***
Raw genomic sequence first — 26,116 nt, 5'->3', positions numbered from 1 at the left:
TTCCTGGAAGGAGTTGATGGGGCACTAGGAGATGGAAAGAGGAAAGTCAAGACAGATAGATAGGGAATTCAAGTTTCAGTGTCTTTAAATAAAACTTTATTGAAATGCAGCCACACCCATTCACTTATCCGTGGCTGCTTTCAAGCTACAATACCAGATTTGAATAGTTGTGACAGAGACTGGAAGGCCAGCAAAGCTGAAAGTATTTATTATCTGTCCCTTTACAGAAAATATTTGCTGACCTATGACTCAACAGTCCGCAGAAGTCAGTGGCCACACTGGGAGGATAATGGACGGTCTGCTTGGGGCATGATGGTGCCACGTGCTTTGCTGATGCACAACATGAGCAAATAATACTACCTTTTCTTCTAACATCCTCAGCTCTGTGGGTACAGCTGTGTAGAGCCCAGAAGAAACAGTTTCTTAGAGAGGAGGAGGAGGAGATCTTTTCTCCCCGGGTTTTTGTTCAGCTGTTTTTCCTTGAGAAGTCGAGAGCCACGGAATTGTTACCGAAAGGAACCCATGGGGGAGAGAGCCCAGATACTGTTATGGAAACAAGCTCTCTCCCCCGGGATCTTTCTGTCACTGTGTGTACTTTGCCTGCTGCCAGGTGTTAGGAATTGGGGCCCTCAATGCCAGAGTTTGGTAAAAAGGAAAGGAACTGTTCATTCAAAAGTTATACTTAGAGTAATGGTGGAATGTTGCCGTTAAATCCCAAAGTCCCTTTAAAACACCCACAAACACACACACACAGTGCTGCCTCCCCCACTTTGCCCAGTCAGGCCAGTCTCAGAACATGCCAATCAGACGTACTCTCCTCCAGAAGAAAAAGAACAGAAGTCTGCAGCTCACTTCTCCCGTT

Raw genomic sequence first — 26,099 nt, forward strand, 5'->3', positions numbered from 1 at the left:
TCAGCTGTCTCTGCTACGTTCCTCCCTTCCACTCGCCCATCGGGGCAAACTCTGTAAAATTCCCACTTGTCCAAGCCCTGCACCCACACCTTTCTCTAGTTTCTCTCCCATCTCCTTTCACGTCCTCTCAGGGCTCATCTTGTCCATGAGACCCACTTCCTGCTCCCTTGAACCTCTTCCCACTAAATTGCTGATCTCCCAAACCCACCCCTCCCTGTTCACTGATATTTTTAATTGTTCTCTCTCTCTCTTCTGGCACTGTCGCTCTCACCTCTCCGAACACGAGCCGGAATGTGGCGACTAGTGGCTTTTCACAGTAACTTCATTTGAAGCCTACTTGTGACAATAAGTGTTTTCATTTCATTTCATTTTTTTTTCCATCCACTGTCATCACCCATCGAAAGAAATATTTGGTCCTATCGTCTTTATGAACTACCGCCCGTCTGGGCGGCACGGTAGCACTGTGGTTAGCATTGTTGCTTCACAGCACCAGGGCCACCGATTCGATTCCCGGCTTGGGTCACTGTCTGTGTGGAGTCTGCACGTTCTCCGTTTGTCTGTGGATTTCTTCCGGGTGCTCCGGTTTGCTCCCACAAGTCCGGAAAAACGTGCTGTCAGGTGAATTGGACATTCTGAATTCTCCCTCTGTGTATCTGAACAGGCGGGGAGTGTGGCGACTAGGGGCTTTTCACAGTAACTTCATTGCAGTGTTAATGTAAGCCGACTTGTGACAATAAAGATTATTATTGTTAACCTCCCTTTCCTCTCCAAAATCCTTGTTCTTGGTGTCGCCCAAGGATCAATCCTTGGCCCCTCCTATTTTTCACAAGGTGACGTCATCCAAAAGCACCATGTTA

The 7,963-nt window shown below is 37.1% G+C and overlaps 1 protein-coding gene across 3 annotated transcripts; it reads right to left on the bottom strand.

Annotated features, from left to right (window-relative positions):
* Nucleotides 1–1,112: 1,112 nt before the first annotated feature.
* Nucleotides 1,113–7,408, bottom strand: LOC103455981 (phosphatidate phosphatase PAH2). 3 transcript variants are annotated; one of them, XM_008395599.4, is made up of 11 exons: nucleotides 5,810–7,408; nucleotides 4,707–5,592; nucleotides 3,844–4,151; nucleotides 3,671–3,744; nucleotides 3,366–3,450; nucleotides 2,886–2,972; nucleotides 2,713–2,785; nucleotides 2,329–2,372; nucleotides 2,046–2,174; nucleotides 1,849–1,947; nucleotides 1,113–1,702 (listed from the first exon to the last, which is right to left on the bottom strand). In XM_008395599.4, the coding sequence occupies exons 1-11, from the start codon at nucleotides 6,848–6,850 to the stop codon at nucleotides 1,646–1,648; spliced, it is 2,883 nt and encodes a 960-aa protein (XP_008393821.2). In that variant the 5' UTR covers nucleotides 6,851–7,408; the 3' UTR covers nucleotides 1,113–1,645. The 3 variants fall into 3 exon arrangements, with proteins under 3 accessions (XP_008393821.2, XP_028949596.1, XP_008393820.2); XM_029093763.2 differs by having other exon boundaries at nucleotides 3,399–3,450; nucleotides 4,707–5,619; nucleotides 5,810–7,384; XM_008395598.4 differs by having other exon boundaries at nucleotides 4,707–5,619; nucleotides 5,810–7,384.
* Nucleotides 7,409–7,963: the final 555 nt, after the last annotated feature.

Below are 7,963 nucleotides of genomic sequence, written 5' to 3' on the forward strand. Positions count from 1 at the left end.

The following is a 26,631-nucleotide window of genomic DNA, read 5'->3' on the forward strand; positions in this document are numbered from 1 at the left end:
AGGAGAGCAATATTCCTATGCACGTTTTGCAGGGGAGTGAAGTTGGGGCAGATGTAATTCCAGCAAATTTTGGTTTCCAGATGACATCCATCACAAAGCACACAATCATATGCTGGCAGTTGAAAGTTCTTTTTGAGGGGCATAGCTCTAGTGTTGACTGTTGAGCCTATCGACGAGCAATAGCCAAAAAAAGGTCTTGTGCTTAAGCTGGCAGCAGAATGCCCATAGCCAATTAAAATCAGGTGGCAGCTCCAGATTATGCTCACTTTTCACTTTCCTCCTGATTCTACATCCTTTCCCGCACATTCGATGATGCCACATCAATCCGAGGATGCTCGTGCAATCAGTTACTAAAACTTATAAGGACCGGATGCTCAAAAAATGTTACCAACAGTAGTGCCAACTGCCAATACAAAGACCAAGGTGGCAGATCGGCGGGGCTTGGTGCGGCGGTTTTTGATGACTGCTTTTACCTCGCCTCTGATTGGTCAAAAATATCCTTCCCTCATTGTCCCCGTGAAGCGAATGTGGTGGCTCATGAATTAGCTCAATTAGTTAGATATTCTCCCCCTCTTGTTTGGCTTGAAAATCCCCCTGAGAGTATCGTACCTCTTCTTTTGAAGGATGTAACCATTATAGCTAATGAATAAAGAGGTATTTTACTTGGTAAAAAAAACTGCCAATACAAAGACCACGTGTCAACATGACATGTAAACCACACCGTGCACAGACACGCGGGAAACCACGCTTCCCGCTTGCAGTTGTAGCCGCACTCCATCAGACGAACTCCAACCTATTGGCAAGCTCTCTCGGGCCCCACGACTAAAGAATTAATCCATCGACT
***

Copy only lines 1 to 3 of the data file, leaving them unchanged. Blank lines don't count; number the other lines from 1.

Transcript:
Raw genomic sequence first — 26,116 nt, 5'->3', positions numbered from 1 at the left:
TTCCTGGAAGGAGTTGATGGGGCACTAGGAGATGGAAAGAGGAAAGTCAAGACAGATAGATAGGGAATTCAAGTTTCAGTGTCTTTAAATAAAACTTTATTGAAATGCAGCCACACCCATTCACTTATCCGTGGCTGCTTTCAAGCTACAATACCAGATTTGAATAGTTGTGACAGAGACTGGAAGGCCAGCAAAGCTGAAAGTATTTATTATCTGTCCCTTTACAGAAAATATTTGCTGACCTATGACTCAACAGTCCGCAGAAGTCAGTGGCCACACTGGGAGGATAATGGACGGTCTGCTTGGGGCATGATGGTGCCACGTGCTTTGCTGATGCACAACATGAGCAAATAATACTACCTTTTCTTCTAACATCCTCAGCTCTGTGGGTACAGCTGTGTAGAGCCCAGAAGAAACAGTTTCTTAGAGAGGAGGAGGAGGAGATCTTTTCTCCCCGGGTTTTTGTTCAGCTGTTTTTCCTTGAGAAGTCGAGAGCCACGGAATTGTTACCGAAAGGAACCCATGGGGGAGAGAGCCCAGATACTGTTATGGAAACAAGCTCTCTCCCCCGGGATCTTTCTGTCACTGTGTGTACTTTGCCTGCTGCCAGGTGTTAGGAATTGGGGCCCTCAATGCCAGAGTTTGGTAAAAAGGAAAGGAACTGTTCATTCAAAAGTTATACTTAGAGTAATGGTGGAATGTTGCCGTTAAATCCCAAAGTCCCTTTAAAACACCCACAAACACACACACACAGTGCTGCCTCCCCCACTTTGCCCAGTCAGGCCAGTCTCAGAACATGCCAATCAGACGTACTCTCCTCCAGAAGAAAAAGAACAGAAGTCTGCAGCTCACTTCTCCCGTT

Raw genomic sequence first — 26,099 nt, forward strand, 5'->3', positions numbered from 1 at the left: